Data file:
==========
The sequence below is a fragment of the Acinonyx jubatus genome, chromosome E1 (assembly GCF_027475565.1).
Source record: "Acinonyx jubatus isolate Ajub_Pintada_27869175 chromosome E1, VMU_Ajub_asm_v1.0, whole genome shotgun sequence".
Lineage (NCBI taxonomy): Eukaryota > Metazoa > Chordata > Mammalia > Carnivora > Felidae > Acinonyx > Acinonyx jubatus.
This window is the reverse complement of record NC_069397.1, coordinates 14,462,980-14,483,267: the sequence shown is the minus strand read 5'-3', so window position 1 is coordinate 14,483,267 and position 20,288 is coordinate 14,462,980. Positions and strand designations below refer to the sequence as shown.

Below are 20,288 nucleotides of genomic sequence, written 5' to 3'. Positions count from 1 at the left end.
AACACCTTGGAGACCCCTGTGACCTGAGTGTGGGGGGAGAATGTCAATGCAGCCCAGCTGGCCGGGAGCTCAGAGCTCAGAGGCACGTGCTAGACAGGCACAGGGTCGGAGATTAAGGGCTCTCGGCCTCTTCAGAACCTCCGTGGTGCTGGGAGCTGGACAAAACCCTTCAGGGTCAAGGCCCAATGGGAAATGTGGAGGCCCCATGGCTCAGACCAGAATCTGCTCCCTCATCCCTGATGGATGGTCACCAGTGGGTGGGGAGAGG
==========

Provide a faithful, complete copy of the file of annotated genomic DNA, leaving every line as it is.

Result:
The sequence below is a fragment of the Acinonyx jubatus genome, chromosome E1 (assembly GCF_027475565.1).
Source record: "Acinonyx jubatus isolate Ajub_Pintada_27869175 chromosome E1, VMU_Ajub_asm_v1.0, whole genome shotgun sequence".
Lineage (NCBI taxonomy): Eukaryota > Metazoa > Chordata > Mammalia > Carnivora > Felidae > Acinonyx > Acinonyx jubatus.
This window is the reverse complement of record NC_069397.1, coordinates 14,462,980-14,483,267: the sequence shown is the minus strand read 5'-3', so window position 1 is coordinate 14,483,267 and position 20,288 is coordinate 14,462,980. Positions and strand designations below refer to the sequence as shown.

Below are 20,288 nucleotides of genomic sequence, written 5' to 3'. Positions count from 1 at the left end.
AACACCTTGGAGACCCCTGTGACCTGAGTGTGGGGGGAGAATGTCAATGCAGCCCAGCTGGCCGGGAGCTCAGAGCTCAGAGGCACGTGCTAGACAGGCACAGGGTCGGAGATTAAGGGCTCTCGGCCTCTTCAGAACCTCCGTGGTGCTGGGAGCTGGACAAAACCCTTCAGGGTCAAGGCCCAATGGGAAATGTGGAGGCCCCATGGCTCAGACCAGAATCTGCTCCCTCATCCCTGATGGATGGTCACCAGTGGGTGGGGAGAGG